Thursday, November 16, 2006

What has the Internet add to postmodernity

If there is one key word to describe postmodernity - or at least its reflection in cultural product - I would like to add the term 'bricolage'. That is the pop art attempt to copy and paste and mix in order to 'create' the new. References derived from older texts have always been a major resource of creating. However, by 'bricolage', it emerged to be ever more directly than before i.e. copy without processing.

Of course the whole digital culture have added upon such expansion of bricolage art/commodities. In quoting someone, you would no longer have to comprehend someone - there are plenty of sources on the net to epitomise those contents for you - to construct a witty blog, all you have to do is copy and paste, and perhaps copy some more html codes to beautify that site. Anything simple, long, unmediated, and unreferenced, is very likely to be rejected or simply ignored.

The use of blogs in media research

I just found out that blogs can be good sites of scrunity. It's like dispersed public spheres nonetheless incorporating with a lot of unregistered domestic languages. What if every magazine editor creates one blog? What can we extract from there???

Thursday, September 07, 2006

A new start from Foucault.

I dig in Foucault, I dig into Foucault's grave. Let me start from here, let me dig into the fluidity of power!

Tuesday, June 13, 2006

Emergent call or emergent advertisement?,,1797057,00.html

The headline of the Guardian today reads: Urgent calls for regulation after Guardian buys part of smallpox genome through mail order. It revealed that the smallpox DNA could be purchased online. This sounds a good news for those people who want to use it and want to make a living with it. But on the other hand, just as the piece of news intended to be, it could also have been put on great pressue on the government to urge an efficient regulation and reaction against such thing. I'm just wondering if it is neccessary to put such frightening and provoking news on top of the most circulated newspaper?

Saturday, June 10, 2006

Wednesday, February 22, 2006

Stuart et al, you made me cry!

They are the best social scientists in contemporary Britain, old Anthony Giddens is nothing compare to them. Even the achievement of Stuart Hall is less sparkling in front of them, let alone others.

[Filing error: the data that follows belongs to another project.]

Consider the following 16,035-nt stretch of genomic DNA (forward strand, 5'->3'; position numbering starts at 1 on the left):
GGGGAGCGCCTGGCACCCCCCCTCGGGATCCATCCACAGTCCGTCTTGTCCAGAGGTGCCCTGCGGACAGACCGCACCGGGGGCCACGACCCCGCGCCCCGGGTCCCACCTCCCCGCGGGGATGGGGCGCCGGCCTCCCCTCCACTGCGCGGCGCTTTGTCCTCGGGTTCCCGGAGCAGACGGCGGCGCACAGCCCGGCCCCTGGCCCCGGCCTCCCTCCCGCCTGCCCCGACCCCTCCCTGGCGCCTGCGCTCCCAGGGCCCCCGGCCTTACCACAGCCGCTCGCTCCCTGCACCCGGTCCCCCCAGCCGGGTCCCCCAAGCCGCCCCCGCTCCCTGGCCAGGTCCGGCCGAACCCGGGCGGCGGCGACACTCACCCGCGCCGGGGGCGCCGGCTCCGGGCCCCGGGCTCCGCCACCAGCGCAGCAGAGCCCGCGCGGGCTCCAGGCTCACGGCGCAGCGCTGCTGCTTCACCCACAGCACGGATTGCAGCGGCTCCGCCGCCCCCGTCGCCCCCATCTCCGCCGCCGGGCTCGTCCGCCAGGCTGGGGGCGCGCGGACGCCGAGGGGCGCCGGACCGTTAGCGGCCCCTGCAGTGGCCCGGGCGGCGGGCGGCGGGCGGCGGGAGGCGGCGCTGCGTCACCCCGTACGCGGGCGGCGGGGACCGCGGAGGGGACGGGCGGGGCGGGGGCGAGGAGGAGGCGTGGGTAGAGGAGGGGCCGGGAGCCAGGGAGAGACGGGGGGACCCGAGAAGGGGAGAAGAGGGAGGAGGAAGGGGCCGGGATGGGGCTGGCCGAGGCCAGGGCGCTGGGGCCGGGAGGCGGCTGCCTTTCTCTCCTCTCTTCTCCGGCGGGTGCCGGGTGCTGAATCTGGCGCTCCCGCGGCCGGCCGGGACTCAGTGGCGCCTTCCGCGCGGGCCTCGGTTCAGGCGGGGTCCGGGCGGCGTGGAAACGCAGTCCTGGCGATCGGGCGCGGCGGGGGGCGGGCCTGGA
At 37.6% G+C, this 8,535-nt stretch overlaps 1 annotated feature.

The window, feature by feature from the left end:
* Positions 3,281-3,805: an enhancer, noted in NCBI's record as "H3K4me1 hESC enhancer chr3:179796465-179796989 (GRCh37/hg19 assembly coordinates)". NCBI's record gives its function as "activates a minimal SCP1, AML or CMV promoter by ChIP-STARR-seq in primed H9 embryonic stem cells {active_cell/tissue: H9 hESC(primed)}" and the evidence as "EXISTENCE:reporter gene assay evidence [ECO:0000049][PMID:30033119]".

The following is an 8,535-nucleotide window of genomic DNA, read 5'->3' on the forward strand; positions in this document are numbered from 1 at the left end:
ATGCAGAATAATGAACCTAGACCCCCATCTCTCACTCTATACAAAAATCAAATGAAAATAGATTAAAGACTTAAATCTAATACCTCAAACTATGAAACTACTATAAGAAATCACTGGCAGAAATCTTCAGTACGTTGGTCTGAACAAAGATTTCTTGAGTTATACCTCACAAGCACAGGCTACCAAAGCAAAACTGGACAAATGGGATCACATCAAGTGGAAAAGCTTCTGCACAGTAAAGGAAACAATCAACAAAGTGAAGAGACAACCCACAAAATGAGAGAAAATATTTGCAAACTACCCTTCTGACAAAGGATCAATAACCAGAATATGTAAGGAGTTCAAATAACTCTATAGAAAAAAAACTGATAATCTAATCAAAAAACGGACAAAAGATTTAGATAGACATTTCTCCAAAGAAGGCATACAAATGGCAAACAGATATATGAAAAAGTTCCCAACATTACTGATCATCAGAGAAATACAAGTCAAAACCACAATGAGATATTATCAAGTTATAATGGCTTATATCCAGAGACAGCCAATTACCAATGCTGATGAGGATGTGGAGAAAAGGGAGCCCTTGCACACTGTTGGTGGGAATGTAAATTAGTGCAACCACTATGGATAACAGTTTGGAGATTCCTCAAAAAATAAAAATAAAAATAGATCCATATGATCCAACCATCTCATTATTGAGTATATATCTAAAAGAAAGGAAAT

Too excited to talk about my skepticism about social research now......

Next time next time.

Friday, February 10, 2006

Dissertation Diary 2

I have not yet put up the observation diary I should have put. But anyway, recently, I've been thinking of revising my dissertation title time after time, in the light of the recent lectures and materials I read.

During the conversation with Youna Kim, she pointed out that it is quite unwise for a researcher to impose the idea of identity first and foremost even before starting the actual first stage of interveiw. I do intend to find out the link between the children's consumption of new media forms, esp. video games, and their position of being the offsprings of diasporas - is there a contestation between the family education (culture from original country) and the media education (British societal cultural) within such forms of consumption? Or is there a universality presented in these trans-nationally manifactuated media products that point those kids to a brand new culture than that I would have guessed? e.g. fantacies, creativities, etc. But even if it is universality in large that I can find out, I want to also contest that could there be some different forms of fantacies and creativities that children from different ethnical background would perceive differently and hence alter them from one another?

Or am I already settled in the tramp I myself set?

Come back to it soon.

An intended new title:

Dynamics of Chinese Diaspora in London - what happens when the kids play games?

(I can also compare it with other studies that has been done in a quantitative and national base.)

Saturday, January 28, 2006

Dissertation Diary 1

Things I've done recently: